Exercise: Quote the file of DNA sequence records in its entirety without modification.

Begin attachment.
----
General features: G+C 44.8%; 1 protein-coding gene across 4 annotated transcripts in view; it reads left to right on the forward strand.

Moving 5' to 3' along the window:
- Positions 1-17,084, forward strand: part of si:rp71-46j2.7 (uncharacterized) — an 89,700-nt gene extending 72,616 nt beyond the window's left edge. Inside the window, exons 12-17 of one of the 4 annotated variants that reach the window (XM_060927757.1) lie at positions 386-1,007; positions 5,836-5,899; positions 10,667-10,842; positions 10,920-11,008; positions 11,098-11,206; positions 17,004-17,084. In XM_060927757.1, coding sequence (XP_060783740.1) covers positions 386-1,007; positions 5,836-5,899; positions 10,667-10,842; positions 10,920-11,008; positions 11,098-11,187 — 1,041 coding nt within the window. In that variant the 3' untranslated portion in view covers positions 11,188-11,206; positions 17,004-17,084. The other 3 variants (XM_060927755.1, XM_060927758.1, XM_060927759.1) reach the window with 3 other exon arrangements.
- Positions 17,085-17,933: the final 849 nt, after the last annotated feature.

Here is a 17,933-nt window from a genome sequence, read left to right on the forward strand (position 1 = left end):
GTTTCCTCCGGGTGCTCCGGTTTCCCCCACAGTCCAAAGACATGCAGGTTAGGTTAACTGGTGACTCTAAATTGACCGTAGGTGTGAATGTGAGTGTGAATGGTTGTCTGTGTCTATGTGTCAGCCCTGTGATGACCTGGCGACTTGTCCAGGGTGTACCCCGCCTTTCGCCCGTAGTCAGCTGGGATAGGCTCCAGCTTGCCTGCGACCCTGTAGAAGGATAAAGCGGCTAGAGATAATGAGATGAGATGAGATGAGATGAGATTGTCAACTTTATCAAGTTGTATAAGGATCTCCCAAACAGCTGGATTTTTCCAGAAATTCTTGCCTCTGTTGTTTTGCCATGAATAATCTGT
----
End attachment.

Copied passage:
General features: G+C 44.8%; 1 protein-coding gene across 4 annotated transcripts in view; it reads left to right on the forward strand.

Moving 5' to 3' along the window:
- Positions 1-17,084, forward strand: part of si:rp71-46j2.7 (uncharacterized) — an 89,700-nt gene extending 72,616 nt beyond the window's left edge. Inside the window, exons 12-17 of one of the 4 annotated variants that reach the window (XM_060927757.1) lie at positions 386-1,007; positions 5,836-5,899; positions 10,667-10,842; positions 10,920-11,008; positions 11,098-11,206; positions 17,004-17,084. In XM_060927757.1, coding sequence (XP_060783740.1) covers positions 386-1,007; positions 5,836-5,899; positions 10,667-10,842; positions 10,920-11,008; positions 11,098-11,187 — 1,041 coding nt within the window. In that variant the 3' untranslated portion in view covers positions 11,188-11,206; positions 17,004-17,084. The other 3 variants (XM_060927755.1, XM_060927758.1, XM_060927759.1) reach the window with 3 other exon arrangements.
- Positions 17,085-17,933: the final 849 nt, after the last annotated feature.

Here is a 17,933-nt window from a genome sequence, read left to right on the forward strand (position 1 = left end):
GTTTCCTCCGGGTGCTCCGGTTTCCCCCACAGTCCAAAGACATGCAGGTTAGGTTAACTGGTGACTCTAAATTGACCGTAGGTGTGAATGTGAGTGTGAATGGTTGTCTGTGTCTATGTGTCAGCCCTGTGATGACCTGGCGACTTGTCCAGGGTGTACCCCGCCTTTCGCCCGTAGTCAGCTGGGATAGGCTCCAGCTTGCCTGCGACCCTGTAGAAGGATAAAGCGGCTAGAGATAATGAGATGAGATGAGATGAGATGAGATTGTCAACTTTATCAAGTTGTATAAGGATCTCCCAAACAGCTGGATTTTTCCAGAAATTCTTGCCTCTGTTGTTTTGCCATGAATAATCTGT